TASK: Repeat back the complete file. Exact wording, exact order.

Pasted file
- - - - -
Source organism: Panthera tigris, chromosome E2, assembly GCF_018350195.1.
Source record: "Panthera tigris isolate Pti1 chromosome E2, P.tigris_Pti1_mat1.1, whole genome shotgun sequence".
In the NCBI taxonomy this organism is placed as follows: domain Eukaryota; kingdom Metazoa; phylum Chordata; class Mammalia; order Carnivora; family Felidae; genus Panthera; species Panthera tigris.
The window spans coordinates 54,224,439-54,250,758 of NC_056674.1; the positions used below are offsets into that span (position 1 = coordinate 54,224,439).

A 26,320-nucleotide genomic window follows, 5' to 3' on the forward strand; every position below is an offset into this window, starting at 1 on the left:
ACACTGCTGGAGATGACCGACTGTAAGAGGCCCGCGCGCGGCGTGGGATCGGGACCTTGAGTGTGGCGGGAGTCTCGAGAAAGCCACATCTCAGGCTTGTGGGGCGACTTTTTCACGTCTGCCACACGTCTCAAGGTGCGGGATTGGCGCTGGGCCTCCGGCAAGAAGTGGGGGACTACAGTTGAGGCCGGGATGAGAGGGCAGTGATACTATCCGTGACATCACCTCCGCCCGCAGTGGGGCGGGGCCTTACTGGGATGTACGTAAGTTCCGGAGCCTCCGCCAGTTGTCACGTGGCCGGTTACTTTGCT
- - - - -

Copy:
Source organism: Panthera tigris, chromosome E2, assembly GCF_018350195.1.
Source record: "Panthera tigris isolate Pti1 chromosome E2, P.tigris_Pti1_mat1.1, whole genome shotgun sequence".
In the NCBI taxonomy this organism is placed as follows: domain Eukaryota; kingdom Metazoa; phylum Chordata; class Mammalia; order Carnivora; family Felidae; genus Panthera; species Panthera tigris.
The window spans coordinates 54,224,439-54,250,758 of NC_056674.1; the positions used below are offsets into that span (position 1 = coordinate 54,224,439).

A 26,320-nucleotide genomic window follows, 5' to 3' on the forward strand; every position below is an offset into this window, starting at 1 on the left:
ACACTGCTGGAGATGACCGACTGTAAGAGGCCCGCGCGCGGCGTGGGATCGGGACCTTGAGTGTGGCGGGAGTCTCGAGAAAGCCACATCTCAGGCTTGTGGGGCGACTTTTTCACGTCTGCCACACGTCTCAAGGTGCGGGATTGGCGCTGGGCCTCCGGCAAGAAGTGGGGGACTACAGTTGAGGCCGGGATGAGAGGGCAGTGATACTATCCGTGACATCACCTCCGCCCGCAGTGGGGCGGGGCCTTACTGGGATGTACGTAAGTTCCGGAGCCTCCGCCAGTTGTCACGTGGCCGGTTACTTTGCT